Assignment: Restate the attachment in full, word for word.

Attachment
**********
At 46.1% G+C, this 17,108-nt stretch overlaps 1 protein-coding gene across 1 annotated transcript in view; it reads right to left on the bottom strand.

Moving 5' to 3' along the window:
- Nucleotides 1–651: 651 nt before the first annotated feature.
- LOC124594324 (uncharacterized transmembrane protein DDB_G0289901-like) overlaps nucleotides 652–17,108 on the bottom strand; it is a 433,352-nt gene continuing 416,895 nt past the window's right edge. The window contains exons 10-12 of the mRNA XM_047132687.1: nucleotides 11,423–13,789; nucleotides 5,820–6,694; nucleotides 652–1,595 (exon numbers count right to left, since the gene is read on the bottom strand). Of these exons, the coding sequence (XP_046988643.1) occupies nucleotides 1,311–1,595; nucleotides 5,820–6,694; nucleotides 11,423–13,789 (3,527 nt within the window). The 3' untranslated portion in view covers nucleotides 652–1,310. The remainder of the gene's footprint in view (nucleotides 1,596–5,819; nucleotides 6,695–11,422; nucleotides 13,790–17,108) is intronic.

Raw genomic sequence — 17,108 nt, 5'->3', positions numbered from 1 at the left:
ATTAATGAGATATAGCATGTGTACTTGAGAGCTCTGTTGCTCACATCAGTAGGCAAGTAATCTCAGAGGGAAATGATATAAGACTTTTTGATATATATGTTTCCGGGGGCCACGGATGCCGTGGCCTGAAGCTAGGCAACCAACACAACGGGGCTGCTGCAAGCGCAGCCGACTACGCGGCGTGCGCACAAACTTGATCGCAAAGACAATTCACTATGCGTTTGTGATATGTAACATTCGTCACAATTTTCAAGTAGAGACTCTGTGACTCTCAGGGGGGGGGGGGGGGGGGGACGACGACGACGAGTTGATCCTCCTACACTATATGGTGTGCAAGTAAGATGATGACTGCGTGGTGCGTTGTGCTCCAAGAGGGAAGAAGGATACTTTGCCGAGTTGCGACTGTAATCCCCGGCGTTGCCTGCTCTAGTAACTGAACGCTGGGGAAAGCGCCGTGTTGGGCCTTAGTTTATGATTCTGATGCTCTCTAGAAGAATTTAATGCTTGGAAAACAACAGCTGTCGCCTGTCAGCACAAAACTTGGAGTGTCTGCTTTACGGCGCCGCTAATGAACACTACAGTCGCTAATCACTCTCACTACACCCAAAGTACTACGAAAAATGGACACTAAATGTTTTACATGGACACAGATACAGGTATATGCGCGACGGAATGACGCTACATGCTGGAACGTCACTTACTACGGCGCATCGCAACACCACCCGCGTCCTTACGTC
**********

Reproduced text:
At 46.1% G+C, this 17,108-nt stretch overlaps 1 protein-coding gene across 1 annotated transcript in view; it reads right to left on the bottom strand.

Moving 5' to 3' along the window:
- Nucleotides 1–651: 651 nt before the first annotated feature.
- LOC124594324 (uncharacterized transmembrane protein DDB_G0289901-like) overlaps nucleotides 652–17,108 on the bottom strand; it is a 433,352-nt gene continuing 416,895 nt past the window's right edge. The window contains exons 10-12 of the mRNA XM_047132687.1: nucleotides 11,423–13,789; nucleotides 5,820–6,694; nucleotides 652–1,595 (exon numbers count right to left, since the gene is read on the bottom strand). Of these exons, the coding sequence (XP_046988643.1) occupies nucleotides 1,311–1,595; nucleotides 5,820–6,694; nucleotides 11,423–13,789 (3,527 nt within the window). The 3' untranslated portion in view covers nucleotides 652–1,310. The remainder of the gene's footprint in view (nucleotides 1,596–5,819; nucleotides 6,695–11,422; nucleotides 13,790–17,108) is intronic.

Raw genomic sequence — 17,108 nt, 5'->3', positions numbered from 1 at the left:
ATTAATGAGATATAGCATGTGTACTTGAGAGCTCTGTTGCTCACATCAGTAGGCAAGTAATCTCAGAGGGAAATGATATAAGACTTTTTGATATATATGTTTCCGGGGGCCACGGATGCCGTGGCCTGAAGCTAGGCAACCAACACAACGGGGCTGCTGCAAGCGCAGCCGACTACGCGGCGTGCGCACAAACTTGATCGCAAAGACAATTCACTATGCGTTTGTGATATGTAACATTCGTCACAATTTTCAAGTAGAGACTCTGTGACTCTCAGGGGGGGGGGGGGGGGGGGACGACGACGACGAGTTGATCCTCCTACACTATATGGTGTGCAAGTAAGATGATGACTGCGTGGTGCGTTGTGCTCCAAGAGGGAAGAAGGATACTTTGCCGAGTTGCGACTGTAATCCCCGGCGTTGCCTGCTCTAGTAACTGAACGCTGGGGAAAGCGCCGTGTTGGGCCTTAGTTTATGATTCTGATGCTCTCTAGAAGAATTTAATGCTTGGAAAACAACAGCTGTCGCCTGTCAGCACAAAACTTGGAGTGTCTGCTTTACGGCGCCGCTAATGAACACTACAGTCGCTAATCACTCTCACTACACCCAAAGTACTACGAAAAATGGACACTAAATGTTTTACATGGACACAGATACAGGTATATGCGCGACGGAATGACGCTACATGCTGGAACGTCACTTACTACGGCGCATCGCAACACCACCCGCGTCCTTACGTC